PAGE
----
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Impressive snowpack notwithstanding, drought impacts persist in Nevada


by Jeniffer Solis, Nevada Current

Federal water managers are increasingly optimistic about Nevada’s water outlook due to a handful of storms that dropped several feet of snow, but warn that drought impacts have continued to persist.

Winter is delivering an incredible snowpack to Nevada and surrounding states, setting the state in a good position to meet water demands in the summer.

Most of the annual stream flow in the western United States originates as snowfall that accumulates in the mountains during the winter. As the snowpack accumulates, hydrologists can estimate the runoff that will occur when the snow melts.

Major sources of water for Nevada — including the Sierra Nevada mountains, the Upper Colorado Basin, and Spring Mountains — have accumulated snowpacks well above typical ranges. The Carson and Walker basin snowpacks are poised to jump past 2017’s record setting peak if storms continue to perform as expected. March snowpack in the Upper Colorado Basin has also exceeded its median peak.

Across most of Nevada, monthly precipitation has been greater than normal every month since the start of November, according to the latest data from the U.S Department of Agriculture. And weather forecasts for March predict another month of wet weather.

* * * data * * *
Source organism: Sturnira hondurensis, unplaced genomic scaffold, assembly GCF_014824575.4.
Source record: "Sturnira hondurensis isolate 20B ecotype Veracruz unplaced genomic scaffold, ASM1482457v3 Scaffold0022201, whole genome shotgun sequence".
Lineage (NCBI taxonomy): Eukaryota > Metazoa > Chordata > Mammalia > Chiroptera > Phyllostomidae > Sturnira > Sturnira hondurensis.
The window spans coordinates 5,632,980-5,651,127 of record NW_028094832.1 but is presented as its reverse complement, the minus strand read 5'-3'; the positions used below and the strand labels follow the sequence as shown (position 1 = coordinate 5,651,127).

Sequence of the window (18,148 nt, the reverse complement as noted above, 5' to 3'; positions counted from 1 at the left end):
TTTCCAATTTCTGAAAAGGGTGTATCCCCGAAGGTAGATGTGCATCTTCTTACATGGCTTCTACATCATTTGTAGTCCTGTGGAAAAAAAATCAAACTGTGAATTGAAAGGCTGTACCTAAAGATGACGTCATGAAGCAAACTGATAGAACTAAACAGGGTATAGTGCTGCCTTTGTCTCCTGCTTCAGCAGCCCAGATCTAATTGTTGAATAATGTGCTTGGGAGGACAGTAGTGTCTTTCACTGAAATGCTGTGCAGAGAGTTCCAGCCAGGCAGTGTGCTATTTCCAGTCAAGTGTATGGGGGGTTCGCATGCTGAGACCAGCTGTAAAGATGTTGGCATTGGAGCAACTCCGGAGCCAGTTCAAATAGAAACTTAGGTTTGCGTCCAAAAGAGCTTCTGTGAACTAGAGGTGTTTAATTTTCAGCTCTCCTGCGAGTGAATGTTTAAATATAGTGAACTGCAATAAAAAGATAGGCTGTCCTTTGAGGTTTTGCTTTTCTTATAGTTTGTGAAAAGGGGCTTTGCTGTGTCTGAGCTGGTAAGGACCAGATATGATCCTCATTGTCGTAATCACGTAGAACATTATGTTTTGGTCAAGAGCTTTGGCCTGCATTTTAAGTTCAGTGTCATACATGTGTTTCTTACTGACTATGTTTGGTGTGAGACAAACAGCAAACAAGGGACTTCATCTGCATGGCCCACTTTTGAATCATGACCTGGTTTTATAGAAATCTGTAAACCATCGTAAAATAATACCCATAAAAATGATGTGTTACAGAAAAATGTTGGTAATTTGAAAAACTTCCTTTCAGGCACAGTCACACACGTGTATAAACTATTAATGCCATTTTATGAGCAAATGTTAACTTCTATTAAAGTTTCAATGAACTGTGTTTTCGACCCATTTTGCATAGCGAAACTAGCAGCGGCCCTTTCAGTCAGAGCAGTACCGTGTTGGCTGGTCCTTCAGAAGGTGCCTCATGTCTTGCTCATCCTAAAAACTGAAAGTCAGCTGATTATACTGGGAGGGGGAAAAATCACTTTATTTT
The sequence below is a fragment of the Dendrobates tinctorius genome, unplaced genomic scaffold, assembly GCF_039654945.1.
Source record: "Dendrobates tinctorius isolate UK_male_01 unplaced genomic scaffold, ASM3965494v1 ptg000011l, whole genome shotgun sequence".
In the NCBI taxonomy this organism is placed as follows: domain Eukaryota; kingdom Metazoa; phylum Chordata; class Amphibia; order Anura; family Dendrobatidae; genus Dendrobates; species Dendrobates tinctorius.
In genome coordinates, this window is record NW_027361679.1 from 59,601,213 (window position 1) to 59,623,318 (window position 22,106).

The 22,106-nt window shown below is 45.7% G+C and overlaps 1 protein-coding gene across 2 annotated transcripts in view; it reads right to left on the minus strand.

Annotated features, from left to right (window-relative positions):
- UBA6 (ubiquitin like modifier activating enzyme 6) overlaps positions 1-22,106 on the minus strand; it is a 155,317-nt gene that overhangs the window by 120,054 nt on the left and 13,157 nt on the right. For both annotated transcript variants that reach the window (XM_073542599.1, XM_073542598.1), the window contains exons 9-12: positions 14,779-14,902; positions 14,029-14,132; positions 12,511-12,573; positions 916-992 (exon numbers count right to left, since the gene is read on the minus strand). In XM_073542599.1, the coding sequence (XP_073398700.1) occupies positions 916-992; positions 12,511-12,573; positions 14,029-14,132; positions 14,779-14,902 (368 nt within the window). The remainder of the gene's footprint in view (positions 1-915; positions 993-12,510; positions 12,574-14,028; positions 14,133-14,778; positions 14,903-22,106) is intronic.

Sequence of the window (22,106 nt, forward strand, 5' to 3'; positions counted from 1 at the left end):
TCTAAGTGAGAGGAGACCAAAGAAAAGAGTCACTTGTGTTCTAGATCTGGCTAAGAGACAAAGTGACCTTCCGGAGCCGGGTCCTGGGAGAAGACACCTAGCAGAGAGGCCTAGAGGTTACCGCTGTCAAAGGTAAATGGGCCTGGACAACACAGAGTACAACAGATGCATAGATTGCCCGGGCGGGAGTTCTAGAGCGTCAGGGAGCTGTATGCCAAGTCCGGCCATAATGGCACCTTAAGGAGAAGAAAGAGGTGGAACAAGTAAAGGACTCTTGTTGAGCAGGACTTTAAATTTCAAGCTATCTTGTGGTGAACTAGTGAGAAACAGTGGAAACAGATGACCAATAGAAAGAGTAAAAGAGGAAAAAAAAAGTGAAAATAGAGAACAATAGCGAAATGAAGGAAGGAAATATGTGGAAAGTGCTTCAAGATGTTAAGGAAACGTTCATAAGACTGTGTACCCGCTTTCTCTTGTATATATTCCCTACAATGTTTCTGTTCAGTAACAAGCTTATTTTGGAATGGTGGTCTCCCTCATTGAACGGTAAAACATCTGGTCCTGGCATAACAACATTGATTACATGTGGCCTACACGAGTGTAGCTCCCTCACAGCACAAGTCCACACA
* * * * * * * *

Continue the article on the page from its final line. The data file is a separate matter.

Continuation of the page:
All indications point to plentiful river flows this spring and summer. Water managers also said prolonged snowmelt into summer should help meet irrigation demand and leave reservoirs with good carryover storage in the fall. 

However, recent studies show that extreme spring heat waves have accelerated melting rates of mountain snowpacks across the West, making water supplies unpredictable. As climate change continues to throttle Nevada, state agencies are bracing for unpredictable circumstances, including record dry years and record wet ones. 

Researchers also warned that one good winter will not be enough to make up for decades of drought.

Southern Nevada experienced a drier February than normal, and water storage in Lake Mead has a long way to go.

Key river channels have also remained dry, including the lower Humboldt River. Colton Brunson, the water Commissioner for the Nevada Division of Water Resources, reported about 35 miles of dry channel with no flow on the Humboldt River.

Still, colder than normal temperatures and rain in Nevada has helped saturate the soils and primed them for healthy water runoff in the future. The only area in the state with below normal soil moisture continues to be the Snake Valley basin in White Pine County.

Water managers predict that snow melt could significantly increase reservoir storage throughout the state in the spring. In the Truckee Basin, stream flow forecasts predict enough water to fill Prosser and Boca reservoirs, and with a few more storms filling Stampede Reservoir may also be possible, according to the report. 

Nevada Current
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